§ 1515. An alteration in the use or condition of a Alteration thing insured, from that to which it is limited by the policy, made without the consent of the insurer, by means within the control of the insured, and increasing the risk, entitles an insurer to rescind a contract of fire insurance.
Ang. Ins., 206.
<$ 1516. An alteration in the use or condition of a Alteration thing insured, from that to which it is limited by the policy, which does not increase the risk, does not affect a contract of fire insurance.
lb.; see Stokes v. Cox, 1 B.&K, 533; Barrett v. Jermy,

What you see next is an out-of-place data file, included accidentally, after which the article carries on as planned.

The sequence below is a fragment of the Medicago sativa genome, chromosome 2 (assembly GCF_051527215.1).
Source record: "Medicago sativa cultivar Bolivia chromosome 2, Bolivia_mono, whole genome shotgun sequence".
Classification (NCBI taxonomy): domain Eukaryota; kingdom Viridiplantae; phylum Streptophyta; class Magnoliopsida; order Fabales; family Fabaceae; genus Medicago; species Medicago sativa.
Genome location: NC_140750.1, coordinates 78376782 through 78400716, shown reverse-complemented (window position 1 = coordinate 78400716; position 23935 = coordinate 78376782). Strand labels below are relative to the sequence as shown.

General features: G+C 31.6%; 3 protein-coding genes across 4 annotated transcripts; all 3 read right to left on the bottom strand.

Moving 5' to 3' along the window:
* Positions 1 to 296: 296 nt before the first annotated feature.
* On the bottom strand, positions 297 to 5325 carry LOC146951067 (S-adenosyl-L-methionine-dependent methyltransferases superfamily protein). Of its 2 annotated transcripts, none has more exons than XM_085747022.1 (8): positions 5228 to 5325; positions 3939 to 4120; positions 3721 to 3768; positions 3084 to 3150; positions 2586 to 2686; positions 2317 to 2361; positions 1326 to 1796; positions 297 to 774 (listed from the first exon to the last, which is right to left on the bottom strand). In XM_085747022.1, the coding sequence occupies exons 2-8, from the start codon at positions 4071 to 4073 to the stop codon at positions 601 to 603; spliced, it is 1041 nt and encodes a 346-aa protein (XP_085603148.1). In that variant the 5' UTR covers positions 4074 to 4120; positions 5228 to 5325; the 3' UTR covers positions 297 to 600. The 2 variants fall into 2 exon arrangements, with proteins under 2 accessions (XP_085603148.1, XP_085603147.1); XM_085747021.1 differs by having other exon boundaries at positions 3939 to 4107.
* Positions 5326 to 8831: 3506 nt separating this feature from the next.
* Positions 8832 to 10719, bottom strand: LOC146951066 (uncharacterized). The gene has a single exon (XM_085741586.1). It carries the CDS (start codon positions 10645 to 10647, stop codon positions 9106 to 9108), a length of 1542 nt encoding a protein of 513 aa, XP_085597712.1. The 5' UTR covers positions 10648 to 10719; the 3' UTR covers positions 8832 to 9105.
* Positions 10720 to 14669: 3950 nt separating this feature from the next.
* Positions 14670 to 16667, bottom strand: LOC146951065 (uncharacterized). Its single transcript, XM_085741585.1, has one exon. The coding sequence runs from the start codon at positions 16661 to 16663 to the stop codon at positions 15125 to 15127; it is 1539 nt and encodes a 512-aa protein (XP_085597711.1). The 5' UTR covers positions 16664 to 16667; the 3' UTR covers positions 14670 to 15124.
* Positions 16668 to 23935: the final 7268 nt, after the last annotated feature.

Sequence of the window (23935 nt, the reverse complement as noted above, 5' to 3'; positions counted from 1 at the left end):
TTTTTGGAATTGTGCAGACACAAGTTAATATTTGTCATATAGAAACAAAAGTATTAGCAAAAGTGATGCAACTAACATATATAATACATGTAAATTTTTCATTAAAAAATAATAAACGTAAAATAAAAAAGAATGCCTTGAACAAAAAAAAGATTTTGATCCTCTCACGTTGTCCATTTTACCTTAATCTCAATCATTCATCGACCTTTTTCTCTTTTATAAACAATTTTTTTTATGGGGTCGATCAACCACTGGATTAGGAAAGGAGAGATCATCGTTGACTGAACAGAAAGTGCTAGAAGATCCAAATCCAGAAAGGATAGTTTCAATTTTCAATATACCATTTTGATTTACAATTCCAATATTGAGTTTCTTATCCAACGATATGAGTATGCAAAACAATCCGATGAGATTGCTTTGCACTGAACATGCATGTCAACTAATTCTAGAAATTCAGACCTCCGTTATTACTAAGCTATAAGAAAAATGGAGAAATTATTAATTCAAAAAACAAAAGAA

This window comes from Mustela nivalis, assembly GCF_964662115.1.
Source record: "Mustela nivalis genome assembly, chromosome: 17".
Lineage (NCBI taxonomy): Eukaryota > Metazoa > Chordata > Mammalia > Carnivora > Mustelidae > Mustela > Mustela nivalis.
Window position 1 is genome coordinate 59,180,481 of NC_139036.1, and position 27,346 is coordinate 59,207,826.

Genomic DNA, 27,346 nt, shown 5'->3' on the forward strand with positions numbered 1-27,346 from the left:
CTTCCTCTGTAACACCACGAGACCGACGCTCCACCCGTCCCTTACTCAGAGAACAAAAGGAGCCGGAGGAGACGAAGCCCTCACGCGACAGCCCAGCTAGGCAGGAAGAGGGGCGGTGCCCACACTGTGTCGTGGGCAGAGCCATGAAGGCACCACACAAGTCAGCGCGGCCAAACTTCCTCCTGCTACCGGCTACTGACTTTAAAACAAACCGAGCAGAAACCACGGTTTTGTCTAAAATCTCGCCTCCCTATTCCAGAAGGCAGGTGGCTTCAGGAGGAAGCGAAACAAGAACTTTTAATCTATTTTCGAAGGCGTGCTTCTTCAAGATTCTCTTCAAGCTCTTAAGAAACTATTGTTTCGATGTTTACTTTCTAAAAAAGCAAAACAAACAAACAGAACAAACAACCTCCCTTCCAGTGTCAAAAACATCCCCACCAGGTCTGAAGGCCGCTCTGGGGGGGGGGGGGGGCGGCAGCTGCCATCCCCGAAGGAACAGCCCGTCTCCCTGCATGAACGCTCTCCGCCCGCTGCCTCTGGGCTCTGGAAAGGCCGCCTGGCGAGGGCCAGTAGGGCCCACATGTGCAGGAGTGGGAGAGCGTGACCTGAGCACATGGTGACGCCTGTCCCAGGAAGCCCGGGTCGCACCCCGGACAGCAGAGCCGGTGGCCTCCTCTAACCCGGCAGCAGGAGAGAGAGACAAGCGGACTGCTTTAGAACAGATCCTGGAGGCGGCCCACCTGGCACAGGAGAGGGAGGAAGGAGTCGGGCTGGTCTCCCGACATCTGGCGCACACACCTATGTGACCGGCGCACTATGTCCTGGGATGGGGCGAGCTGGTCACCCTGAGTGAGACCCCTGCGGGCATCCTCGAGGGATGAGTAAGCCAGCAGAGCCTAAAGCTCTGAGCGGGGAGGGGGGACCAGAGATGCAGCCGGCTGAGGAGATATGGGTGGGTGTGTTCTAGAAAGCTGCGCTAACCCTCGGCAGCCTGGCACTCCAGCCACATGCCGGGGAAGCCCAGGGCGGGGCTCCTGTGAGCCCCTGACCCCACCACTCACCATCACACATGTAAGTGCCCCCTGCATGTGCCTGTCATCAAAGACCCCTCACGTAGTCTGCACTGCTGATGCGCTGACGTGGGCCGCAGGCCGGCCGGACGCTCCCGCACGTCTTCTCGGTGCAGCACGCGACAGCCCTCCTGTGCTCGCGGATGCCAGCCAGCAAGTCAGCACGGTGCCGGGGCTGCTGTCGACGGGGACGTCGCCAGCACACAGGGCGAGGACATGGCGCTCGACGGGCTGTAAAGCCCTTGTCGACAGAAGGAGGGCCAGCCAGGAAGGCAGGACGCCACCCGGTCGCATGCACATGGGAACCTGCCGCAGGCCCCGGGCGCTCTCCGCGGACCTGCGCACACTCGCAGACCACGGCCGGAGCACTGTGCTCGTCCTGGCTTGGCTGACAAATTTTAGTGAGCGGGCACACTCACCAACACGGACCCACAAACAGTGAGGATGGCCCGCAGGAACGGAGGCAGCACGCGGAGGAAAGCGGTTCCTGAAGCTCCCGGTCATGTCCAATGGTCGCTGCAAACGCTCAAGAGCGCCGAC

<S 1517. A contract of fire insurance is not affected Acts of u.«
by any act of the insured, subsequent to the execution
'Stebbins v. Globe Ins. Co., 2 BaU, 632; Billings v. Tol-
'Young v. Washington Co. Mut. Ins. Co., 14 Barb., 645;
S 1518. If there is no valuation in the policy, the Measure of
** * Indemnity.
measure of indemnity in an insurance against fire is the expense, at the time that the loss is payable, of replacing the thing lost or injured in the condition in which it was at the time of the injury ;l but the effect of a valuation in a policy of fire insurance is the same as in a policy of marine insurance.2
1 See Niblo v. North Am. Ins. Co., 1 Sandf., 551.
* By the present law a valuation in a fire policy, as well as in a marine iusurance, is conclusive (Harris v. Eagle Ins. Co., 5 Johns., 368; Holmes v. Charlestown Ins. Co., 10 Mete, 211). Though this rule has been sometimes disapproved, the commissioners have not thought it best to propose a change.